F1 to have new engine rules in 2016 (Update)

UPDATE

Bernie says either the teams agree to change the engines or he will dictate what they will be. Is there any doubt who calls the shots in F1?

(GMM) Bernie Ecclestone has confirmed reports he remains determined to shake up F1's engine rules.

We reported that, at Thursday's Strategy Group meeting in Geneva, the F1 supremo did propose to scrap the turbo V6 regulations for 2016 but it did not produce a "definitive result".

But according to Germany's Auto Motor und Sport, he made clear his strong desire for 'louder, more powerful and cheaper' engines for 2016, perhaps to be normally aspirated, 1000 horse power and costing just 10 million euros for a customer supply.

"An expert group must deliver results (on the proposal) by the end of January," claimed correspondent Michael Schmidt.

But Ecclestone told The Independent newspaper late on Friday that at the meeting, in emerged that in fact "Nobody wants to change the engines, they are all happy".

"It's not exactly great progress," he is quoted by F1 business journalist Christian Sylt.

"The next step is that we will have another meeting in January and the teams will have to come back with something positive. If they don't, we will say this is how it has got to be," Ecclestone added.

12/19/14 (GMM) F1 is now speeding towards yet another new set of engine regulations.

On Thursday at a Geneva meeting of the Strategy Group, Bernie Ecclestone proposed to scrap the current turbo V6 rules.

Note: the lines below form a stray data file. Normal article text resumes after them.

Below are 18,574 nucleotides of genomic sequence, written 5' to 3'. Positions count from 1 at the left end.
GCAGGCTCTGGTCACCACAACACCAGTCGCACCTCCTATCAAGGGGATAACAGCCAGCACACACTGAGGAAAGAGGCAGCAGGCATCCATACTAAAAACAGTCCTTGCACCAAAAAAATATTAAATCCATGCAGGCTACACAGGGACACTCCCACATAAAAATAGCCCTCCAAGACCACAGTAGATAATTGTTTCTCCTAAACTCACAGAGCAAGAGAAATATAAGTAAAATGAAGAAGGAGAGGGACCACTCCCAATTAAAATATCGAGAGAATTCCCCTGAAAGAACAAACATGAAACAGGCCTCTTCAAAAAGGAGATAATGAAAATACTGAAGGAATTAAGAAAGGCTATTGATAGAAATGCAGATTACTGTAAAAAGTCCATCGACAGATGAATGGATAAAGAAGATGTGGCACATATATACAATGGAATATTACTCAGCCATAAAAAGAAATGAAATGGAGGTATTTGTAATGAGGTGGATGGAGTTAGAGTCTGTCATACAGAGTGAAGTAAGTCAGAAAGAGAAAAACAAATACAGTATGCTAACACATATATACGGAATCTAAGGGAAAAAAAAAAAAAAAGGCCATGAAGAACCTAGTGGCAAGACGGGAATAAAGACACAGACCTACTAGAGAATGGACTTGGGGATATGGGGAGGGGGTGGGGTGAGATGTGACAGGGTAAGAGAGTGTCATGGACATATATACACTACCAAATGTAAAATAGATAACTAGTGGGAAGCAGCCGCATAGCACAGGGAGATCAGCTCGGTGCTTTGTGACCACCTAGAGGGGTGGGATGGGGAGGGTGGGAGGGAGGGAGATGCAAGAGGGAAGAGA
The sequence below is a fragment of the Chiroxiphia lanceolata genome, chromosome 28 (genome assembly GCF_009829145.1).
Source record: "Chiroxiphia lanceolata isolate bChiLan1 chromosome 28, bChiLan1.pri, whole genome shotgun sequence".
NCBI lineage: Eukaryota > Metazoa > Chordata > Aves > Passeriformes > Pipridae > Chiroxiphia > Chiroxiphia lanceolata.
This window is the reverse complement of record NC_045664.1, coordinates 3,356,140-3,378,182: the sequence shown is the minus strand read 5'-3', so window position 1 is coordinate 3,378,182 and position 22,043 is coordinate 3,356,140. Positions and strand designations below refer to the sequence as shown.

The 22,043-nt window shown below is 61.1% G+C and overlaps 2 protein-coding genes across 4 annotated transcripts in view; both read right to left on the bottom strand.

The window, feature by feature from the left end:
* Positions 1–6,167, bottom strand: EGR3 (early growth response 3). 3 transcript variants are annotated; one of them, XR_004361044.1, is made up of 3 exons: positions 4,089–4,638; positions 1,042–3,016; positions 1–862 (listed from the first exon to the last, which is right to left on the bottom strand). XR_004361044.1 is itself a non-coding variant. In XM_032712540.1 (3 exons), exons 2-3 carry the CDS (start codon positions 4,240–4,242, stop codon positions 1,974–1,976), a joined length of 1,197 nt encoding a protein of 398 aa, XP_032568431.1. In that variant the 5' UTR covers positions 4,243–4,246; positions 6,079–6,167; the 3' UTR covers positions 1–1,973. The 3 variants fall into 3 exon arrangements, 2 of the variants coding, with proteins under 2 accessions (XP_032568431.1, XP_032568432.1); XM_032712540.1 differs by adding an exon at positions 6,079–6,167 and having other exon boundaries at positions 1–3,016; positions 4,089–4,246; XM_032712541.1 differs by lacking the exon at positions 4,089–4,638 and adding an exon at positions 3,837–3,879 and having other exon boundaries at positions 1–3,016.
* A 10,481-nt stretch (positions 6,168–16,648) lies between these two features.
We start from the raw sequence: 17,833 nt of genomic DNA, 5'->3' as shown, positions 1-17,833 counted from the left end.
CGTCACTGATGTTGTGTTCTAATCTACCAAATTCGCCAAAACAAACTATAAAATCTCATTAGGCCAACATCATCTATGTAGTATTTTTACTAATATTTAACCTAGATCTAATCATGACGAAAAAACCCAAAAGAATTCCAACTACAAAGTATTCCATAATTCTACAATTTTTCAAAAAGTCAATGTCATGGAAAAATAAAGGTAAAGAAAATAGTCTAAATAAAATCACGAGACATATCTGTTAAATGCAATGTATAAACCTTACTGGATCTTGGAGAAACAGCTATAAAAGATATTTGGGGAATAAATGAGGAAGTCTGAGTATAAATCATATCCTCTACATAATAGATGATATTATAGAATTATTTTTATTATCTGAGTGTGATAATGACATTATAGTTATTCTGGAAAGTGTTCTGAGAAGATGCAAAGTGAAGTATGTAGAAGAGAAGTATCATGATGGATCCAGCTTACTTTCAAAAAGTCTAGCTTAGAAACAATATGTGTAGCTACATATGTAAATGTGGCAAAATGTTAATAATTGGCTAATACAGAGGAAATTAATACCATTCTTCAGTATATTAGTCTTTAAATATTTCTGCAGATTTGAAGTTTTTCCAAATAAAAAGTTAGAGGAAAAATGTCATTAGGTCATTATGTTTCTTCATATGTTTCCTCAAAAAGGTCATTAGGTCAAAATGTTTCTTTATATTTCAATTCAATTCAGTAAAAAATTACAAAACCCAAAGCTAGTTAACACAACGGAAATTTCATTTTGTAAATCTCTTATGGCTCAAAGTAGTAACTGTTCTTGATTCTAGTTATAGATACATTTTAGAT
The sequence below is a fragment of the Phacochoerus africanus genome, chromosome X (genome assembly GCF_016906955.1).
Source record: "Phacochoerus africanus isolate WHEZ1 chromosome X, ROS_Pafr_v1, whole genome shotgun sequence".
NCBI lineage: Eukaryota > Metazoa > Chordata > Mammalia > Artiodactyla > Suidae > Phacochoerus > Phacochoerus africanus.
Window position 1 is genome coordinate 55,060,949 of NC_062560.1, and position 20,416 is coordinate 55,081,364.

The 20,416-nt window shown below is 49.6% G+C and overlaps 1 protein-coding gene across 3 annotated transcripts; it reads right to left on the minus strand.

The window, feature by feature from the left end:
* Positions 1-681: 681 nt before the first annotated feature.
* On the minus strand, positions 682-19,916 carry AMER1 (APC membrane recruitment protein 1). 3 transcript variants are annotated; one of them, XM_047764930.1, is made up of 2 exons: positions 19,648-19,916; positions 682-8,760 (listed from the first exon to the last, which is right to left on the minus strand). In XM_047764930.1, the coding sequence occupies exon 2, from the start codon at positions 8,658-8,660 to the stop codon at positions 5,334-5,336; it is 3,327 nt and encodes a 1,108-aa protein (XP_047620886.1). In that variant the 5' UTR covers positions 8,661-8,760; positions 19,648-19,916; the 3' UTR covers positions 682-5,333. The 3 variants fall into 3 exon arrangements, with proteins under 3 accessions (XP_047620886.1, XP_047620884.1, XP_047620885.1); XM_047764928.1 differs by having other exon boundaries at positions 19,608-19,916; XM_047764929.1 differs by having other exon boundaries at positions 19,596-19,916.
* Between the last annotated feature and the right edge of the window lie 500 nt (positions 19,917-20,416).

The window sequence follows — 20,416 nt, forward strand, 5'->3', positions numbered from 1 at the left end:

Michael Schmidt, of the respected German trade magazine Auto Motor und Sport, said that although his proposal did not produce a "definitive result", the sport is now headed towards an all-new set of regulations for 2016.

"The engines are to be louder, more powerful and cheaper," said Schmidt on Friday.

"The goal is 1000 horse power and a cost of 10 million euros per team. An expert group must deliver results (on the proposal) by the end of January," he added.

It is now too late, however, to make significant changes to the 2015 rules, which will be almost identical to the turbo V6 formula that saw Mercedes cruise dominantly to the title this year.

Geneva, however, did produce one or two rule tweaks for 2015.

Recently, when Korea was surprisingly added to the 2015 schedule, it was said Ecclestone had done it as a mere trick to give every driver an extra engine to use throughout next season.

But on Thursday, that loophole was closed and – regardless of whether 20 or 21 races are ultimately held next year – each driver will be limited to just 4 engines for the 2015 season as originally intended.

Schmdit said the tweak was made because the extra engine would have cost already struggling teams up to an extra 800,000 euros.

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